Most of the questions I get about Italy are about where to stay, where to eat, and what to see. Given Italy’s diversity, I think another good thing to know is what to eat in each region- what not to miss in each area that you would not be able to experience elsewhere!
I grew up split between Tuscany, where my mother is from, and Romagna, where my father grew up. To me, Tuscany is synonymous with grandmother’s cooking, and the comfort food of my mother’s side of the family. Tuscan cuisine is fiercely flavorful, but made with very poor ingredients, historically harvested or foraged in the vicinity of the family’s house. It is really hard to boil it down to only 5 dishes- actually almost impossible! I am taking the inland route of Chianti and the Apennines, and I am picking my favorites: leaving Tuscany without having tried these dishes is a real shame!
- Bistecca alla Fiorentina, aka Fiorentina (Florence-style Porterhouse Steak). This is the most characteristic dish of Tuscany. Tuscan butchers pride themselves in butchering the beef differently than in other regions, and the resulting cut is very characteristic! Legend says that a real Fiorentina cannot be less than 1kg (2.2lbs), will include the t-bone and and can only be cooked rare/ medium rare. Fiorentina will be shared among the table, sliced, and each will get a chance to try the different pieces. It might not be the best steak you’ll eat (hey, you’re used to US steaks, among the best in the world!), but people come from all over Italy to have a Fiorentina in Tuscany and you won’t forget the experience!
- Crostini Neri. Tuscan bread is another staple of the local diet, and something Tuscans are really proud of: they don’t put any salt in it to prevent it from molding when kept for multiple days. A use for stale bread, and possibly the best use for it in my opinion, is with crostini neri, the dish of big occasions, prepared for Christmas lunch and the Sunday meals when all the family comes together. My Grandma Fernida made the best crostini in the world, the taste of coming together as a family! The pate’ is made with chicken livers, capers and anchovies, and spread over the Tuscan bread first grilled and then soaked in chicken stock. You will find it everywhere served as an appetizer, and you just can’t miss the wonderful flavor profile!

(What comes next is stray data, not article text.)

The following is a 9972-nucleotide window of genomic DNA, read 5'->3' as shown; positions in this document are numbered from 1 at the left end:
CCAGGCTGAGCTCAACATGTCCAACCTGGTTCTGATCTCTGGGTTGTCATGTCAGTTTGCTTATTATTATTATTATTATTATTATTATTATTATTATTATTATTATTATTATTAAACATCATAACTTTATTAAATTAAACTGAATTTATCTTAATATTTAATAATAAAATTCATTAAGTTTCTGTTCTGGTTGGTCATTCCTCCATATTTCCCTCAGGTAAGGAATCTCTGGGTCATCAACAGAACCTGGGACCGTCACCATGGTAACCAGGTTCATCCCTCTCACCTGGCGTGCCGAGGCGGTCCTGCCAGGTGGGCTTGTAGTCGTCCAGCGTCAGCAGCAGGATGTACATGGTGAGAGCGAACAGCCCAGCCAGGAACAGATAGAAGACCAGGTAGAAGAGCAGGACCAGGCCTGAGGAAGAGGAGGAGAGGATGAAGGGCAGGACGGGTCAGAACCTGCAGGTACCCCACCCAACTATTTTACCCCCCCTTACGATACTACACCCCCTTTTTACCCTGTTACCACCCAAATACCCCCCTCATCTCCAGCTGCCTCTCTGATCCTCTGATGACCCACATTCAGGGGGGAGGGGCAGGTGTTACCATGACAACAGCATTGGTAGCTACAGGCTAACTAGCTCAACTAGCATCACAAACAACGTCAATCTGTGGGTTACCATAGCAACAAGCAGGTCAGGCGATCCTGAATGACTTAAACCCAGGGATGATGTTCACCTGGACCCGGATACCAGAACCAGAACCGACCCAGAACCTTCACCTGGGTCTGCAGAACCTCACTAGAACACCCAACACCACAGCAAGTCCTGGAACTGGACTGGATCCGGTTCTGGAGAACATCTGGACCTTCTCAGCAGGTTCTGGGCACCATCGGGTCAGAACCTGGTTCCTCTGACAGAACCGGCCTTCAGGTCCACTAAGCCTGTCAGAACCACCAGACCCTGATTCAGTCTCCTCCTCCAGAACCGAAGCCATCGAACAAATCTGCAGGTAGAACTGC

- Finocchiona. This is a “fresh” salame that substitutes to the characteristic black peppercorns with fennel seeds, a very characteristic ingredient of Tuscan cuisine since it is found growing wild everywhere! Fennel gives the salame a very strong flavor, and it will be hard to find it in restaurants- but stores, little alimentari will make you an impromptu sandwich with only bread and finocchiona- a treat!
- Pappa al Pomodoro- a bread soup with tomatoes. Another fantastic use for Tuscan stale bread is the pappa col pomodoro, a rich bread soup made with a lot of garlic, tomatoes, fresh basil and tomatoes- and dressed with extra virgin olive oil and black peppercorns. This is a soup you can eat with a fork!
- Coniglio (rabbit), Cinghiale (wild Boar) and anything with porcini! I know this is a bit cheating, but how else to include them all?? You want to eat something hunted, something foraged and something raised at home- because these characteristics encompass the real soul of Tuscan cooking.
Have a great time in Tuscany then, and eat a lot!